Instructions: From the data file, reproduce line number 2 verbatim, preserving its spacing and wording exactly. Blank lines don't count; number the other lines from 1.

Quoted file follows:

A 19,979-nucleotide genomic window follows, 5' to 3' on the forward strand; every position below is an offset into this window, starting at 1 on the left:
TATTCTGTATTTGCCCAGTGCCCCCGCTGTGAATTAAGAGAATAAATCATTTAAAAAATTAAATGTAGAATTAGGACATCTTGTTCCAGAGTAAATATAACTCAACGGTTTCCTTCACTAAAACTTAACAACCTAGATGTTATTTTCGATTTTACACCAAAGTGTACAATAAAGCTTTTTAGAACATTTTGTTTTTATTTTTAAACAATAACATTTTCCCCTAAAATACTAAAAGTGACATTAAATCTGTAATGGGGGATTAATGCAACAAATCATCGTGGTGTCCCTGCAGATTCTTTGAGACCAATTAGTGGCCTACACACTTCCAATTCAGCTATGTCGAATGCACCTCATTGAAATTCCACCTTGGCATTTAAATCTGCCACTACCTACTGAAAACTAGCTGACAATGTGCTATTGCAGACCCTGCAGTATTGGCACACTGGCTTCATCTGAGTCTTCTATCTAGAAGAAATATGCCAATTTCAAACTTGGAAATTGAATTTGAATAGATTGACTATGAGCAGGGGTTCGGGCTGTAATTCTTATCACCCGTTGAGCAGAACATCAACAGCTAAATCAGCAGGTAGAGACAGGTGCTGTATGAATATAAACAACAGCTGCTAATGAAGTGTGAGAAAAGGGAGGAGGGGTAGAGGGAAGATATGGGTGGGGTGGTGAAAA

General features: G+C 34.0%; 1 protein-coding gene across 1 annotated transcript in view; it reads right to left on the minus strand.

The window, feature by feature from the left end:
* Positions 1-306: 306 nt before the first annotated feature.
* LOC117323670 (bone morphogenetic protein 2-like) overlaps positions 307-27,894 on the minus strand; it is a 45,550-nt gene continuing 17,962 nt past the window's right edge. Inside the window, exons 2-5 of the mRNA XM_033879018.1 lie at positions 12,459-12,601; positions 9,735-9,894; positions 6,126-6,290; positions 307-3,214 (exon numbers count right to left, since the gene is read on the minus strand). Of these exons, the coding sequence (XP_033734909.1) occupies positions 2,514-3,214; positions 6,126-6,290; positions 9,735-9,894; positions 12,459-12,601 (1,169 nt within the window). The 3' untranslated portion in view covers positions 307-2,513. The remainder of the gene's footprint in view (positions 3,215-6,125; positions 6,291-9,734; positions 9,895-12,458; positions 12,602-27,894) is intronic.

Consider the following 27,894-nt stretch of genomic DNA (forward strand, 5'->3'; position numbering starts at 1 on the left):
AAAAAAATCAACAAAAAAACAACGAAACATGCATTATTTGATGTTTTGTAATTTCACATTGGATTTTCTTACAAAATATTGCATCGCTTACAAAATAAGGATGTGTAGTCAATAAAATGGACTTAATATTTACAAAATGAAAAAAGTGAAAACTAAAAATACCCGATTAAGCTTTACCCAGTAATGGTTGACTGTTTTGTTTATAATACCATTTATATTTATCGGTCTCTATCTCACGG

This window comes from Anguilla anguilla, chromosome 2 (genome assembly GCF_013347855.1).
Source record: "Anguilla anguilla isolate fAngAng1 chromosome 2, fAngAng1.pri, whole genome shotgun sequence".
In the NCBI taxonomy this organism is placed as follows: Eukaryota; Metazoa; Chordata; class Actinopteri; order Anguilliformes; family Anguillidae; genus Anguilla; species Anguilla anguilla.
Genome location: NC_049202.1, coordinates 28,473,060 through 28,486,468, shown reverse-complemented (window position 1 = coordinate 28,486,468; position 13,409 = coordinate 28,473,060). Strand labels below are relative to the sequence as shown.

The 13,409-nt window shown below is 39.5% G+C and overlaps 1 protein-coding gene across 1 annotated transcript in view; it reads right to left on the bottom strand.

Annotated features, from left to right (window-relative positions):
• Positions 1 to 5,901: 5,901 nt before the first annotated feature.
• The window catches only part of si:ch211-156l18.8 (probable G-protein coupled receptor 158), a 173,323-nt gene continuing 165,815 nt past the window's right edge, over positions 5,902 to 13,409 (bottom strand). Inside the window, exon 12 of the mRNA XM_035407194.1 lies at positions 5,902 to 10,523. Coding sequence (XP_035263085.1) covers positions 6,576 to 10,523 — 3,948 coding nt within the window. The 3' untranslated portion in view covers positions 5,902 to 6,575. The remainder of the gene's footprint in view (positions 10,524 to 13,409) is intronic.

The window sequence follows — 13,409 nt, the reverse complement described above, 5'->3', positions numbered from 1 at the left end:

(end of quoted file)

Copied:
TATTCTGTATTTGCCCAGTGCCCCCGCTGTGAATTAAGAGAATAAATCATTTAAAAAATTAAATGTAGAATTAGGACATCTTGTTCCAGAGTAAATATAACTCAACGGTTTCCTTCACTAAAACTTAACAACCTAGATGTTATTTTCGATTTTACACCAAAGTGTACAATAAAGCTTTTTAGAACATTTTGTTTTTATTTTTAAACAATAACATTTTCCCCTAAAATACTAAAAGTGACATTAAATCTGTAATGGGGGATTAATGCAACAAATCATCGTGGTGTCCCTGCAGATTCTTTGAGACCAATTAGTGGCCTACACACTTCCAATTCAGCTATGTCGAATGCACCTCATTGAAATTCCACCTTGGCATTTAAATCTGCCACTACCTACTGAAAACTAGCTGACAATGTGCTATTGCAGACCCTGCAGTATTGGCACACTGGCTTCATCTGAGTCTTCTATCTAGAAGAAATATGCCAATTTCAAACTTGGAAATTGAATTTGAATAGATTGACTATGAGCAGGGGTTCGGGCTGTAATTCTTATCACCCGTTGAGCAGAACATCAACAGCTAAATCAGCAGGTAGAGACAGGTGCTGTATGAATATAAACAACAGCTGCTAATGAAGTGTGAGAAAAGGGAGGAGGGGTAGAGGGAAGATATGGGTGGGGTGGTGAAAA